Companies that use IoT to reduce friction in their customer experience will enjoy the greatest benefits as adoption proceeds.

Supply chain management

Internally, connected devices improve the operational efficiency of processes and eliminate or improve them. By converting the physical world into digital data, IoT makes it possible to measure and manage each step.

In the short term, this may result in staff reductions in less productive areas or increases in staff to support the implementation of IoT in the company.

Once the IoT built into the daily process of a business facilitator for monitoring and improving operations.

Manual data collection is slow and inefficient, but connected devices allow for ongoing information collection and analysis, allowing employees to focus on more strategic and impactful tasks.

In one example, Shimane Fujitsu, one of the leading manufacturers of laptops and tablets, used IoT tracking technology to reduce lead times by 20% and reduce shipping costs by 30%.

This optimization allowed their employees to work on new projects.

Opportunity  alternative business models

The widespread adoption of the Internet of Things will also create entirely new opportunities for savvy businesses. John Rossman, former executive of Amazon, discusses several options in his book The Amazon Way on IoT .

Based on what he observed, we believe there are three main options for small and medium-sized businesses to adjust their current business model with IoT.

These include creating a business platform, moving to a results-oriented model or using data as your business.

Some companies, but not all, will be able to create their own platforms with the help of IoT.

While this option may not be suitable for all businesses, companies with the broad reach and infrastructure to support an IoT platform can turn their investment into an entirely new business.

Amazon’s Alexa platform is one of the best examples of this approach with more than 15,000 third-party skills already available.

With new data collected on IoT, some companies may want to move to a results-based model. For example, Progressive introduced Progressive Snapshot, a program that uses a removable sensor connected to customers’ vehicles to track their driving and adjust their insurance rates accordingly.

Customers are increasingly accustomed to paying for results instead of a fixed price for a product or service, and it’s not hard to understand why.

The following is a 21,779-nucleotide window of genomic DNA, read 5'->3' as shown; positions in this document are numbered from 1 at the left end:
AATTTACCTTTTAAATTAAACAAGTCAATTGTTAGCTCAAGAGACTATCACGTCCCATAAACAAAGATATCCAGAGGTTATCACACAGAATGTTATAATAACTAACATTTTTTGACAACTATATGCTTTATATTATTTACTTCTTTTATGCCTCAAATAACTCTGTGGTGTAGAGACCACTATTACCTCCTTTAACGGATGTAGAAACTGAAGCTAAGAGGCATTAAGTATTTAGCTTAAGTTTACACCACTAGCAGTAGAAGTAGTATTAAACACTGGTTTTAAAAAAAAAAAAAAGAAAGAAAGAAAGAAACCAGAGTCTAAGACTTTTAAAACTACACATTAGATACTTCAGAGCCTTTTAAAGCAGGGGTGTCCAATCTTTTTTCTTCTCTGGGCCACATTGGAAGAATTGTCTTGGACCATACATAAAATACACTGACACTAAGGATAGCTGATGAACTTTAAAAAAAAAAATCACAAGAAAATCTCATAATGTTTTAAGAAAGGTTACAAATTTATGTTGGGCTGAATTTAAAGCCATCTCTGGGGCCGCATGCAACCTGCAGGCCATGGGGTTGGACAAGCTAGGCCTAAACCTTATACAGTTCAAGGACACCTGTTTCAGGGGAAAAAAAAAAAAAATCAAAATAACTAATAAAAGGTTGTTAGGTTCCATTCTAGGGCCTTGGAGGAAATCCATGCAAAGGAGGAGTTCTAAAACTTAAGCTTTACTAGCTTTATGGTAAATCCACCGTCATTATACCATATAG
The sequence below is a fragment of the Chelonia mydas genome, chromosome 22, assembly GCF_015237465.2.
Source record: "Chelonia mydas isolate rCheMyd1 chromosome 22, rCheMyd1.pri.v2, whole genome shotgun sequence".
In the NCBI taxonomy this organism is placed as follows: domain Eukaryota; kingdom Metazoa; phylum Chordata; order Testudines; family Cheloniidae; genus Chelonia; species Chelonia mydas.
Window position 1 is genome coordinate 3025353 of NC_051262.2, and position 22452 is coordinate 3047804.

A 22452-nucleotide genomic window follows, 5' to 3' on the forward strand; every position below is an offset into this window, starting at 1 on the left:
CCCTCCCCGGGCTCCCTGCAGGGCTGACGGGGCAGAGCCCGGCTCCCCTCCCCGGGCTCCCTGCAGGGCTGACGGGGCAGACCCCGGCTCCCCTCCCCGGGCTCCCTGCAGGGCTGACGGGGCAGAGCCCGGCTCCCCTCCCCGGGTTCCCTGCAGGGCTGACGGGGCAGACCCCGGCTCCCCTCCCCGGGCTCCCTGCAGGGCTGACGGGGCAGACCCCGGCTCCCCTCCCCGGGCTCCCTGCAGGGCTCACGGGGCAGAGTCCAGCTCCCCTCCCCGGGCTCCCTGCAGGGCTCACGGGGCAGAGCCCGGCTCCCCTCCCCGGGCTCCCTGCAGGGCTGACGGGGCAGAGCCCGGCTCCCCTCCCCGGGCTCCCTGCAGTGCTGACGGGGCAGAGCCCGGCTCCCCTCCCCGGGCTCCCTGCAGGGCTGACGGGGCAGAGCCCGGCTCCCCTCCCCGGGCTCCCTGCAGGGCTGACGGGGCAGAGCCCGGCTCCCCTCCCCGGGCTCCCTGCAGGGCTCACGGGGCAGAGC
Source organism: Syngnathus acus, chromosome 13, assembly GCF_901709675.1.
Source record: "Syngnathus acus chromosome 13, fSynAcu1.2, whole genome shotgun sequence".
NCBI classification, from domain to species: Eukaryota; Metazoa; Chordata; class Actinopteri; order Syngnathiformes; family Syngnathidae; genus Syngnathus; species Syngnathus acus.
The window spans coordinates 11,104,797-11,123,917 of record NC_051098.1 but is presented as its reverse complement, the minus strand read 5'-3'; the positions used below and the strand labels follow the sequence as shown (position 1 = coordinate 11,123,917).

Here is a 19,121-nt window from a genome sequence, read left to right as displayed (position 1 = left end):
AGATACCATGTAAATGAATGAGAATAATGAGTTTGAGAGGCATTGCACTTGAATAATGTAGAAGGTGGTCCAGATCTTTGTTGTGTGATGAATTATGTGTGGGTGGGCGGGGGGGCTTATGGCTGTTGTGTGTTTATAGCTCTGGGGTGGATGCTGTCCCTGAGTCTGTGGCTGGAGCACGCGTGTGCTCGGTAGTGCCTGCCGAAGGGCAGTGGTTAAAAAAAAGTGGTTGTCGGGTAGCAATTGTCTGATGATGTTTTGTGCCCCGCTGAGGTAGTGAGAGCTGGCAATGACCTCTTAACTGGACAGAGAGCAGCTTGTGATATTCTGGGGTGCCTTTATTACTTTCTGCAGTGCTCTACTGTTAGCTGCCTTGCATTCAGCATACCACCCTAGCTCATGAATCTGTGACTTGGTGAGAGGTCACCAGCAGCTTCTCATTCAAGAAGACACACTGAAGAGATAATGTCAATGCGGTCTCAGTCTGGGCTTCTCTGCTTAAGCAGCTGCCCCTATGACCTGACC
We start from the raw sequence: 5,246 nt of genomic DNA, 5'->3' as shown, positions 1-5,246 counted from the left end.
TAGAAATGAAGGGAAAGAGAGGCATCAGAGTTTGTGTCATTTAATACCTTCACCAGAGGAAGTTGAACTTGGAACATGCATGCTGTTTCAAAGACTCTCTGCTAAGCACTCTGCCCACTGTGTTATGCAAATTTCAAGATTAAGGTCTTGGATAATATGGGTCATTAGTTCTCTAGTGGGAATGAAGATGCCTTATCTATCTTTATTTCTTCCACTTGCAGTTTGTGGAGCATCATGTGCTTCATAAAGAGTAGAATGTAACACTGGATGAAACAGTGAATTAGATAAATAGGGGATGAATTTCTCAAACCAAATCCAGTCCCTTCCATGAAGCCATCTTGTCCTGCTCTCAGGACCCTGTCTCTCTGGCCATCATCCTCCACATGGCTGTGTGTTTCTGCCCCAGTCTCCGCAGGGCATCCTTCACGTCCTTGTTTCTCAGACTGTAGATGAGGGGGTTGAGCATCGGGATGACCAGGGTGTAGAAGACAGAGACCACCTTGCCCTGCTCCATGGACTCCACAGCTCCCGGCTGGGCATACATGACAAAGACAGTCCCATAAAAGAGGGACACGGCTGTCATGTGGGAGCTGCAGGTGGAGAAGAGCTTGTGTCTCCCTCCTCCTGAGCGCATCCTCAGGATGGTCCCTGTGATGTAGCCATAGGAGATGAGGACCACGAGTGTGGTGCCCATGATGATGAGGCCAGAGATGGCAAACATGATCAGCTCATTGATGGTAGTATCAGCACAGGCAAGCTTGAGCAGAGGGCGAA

For progressive customers, the company’s experience with IoT has generated more than $ 600 million in insurance rebates.

Each IoT application produces volumes of information and, like user data from social networks, it is already creating new markets for sellers. the buyers.

Companies that can successfully manage customer data from their IoT devices can sell this information to other marketers and research organizations.

According to Rossman, 10% of companies will soon have entire departments dedicated to selling and trading user data collected over the Internet. And some people are concerned …

IoT Security

Well, now we have discovered the real hidden gem of the Internet of Things: data. Imagine what marketers and businesses could do with all this new data.

Although the IoT is extremely useful, it is not without luggage.

Data security in the era of IoT is more crucial than ever.

Although the mountain of consumer data is useful to businesses and governments looking to help their customers and their citizens, it is also useful for malicious groups looking to disrupt the system. In 2015, hackers used an unprecedented cyber-attack to shut down the electricity grid in western Ukraine, leaving more than 230,000 people without electricity or heat.

As more infrastructure and consumer goods are connected to the Internet, they are also becoming vulnerable to this type of cyberattack.

According to a report by the FTC, fewer than 10,000 smart homes can produce more than 150,000,000 pieces of data. These points represent more opportunities for hackers to enter a system and steal customer information. As a result of disastrous incidents like the Equifax breach in 2017, companies have been striving to maintain consumer confidence by adding additional safeguards and security measures. However, the rapid pace of evolution and implementation of IoT makes monitoring difficult.

Currently, no foolproof solution exists to secure IoT devices.

Government regulators are still catching up on technology, which means that some IoT products are not fully secure. For now, this means that businesses and consumers must make safety their priority.

For consumers, the benefits of more secure IoT devices are pretty obvious, but companies that prioritize IoT security will likely benefit in the long run by avoiding damaging lawsuits and public relations disasters.

As a first step, the Ministry of Justice recommends that IoT devices implement secure password practices and that users retain the firmware of their devices to protect them from cyber attacks.

Conclusion

we can say that the Internet of Things has arrived and that it is here to stay.

And with the rise of the IoT, comes a data attack. Connected communities will have the luxury of total convenience and customization, as well as access to massive amounts of data. This data will allow businesses and consumers to engage proactively rather than react.

Although these data have a significant impact on marketing as we know it, they will also require unprecedented security. Without proper protection in place, individuals or entire infrastructure could be at risk.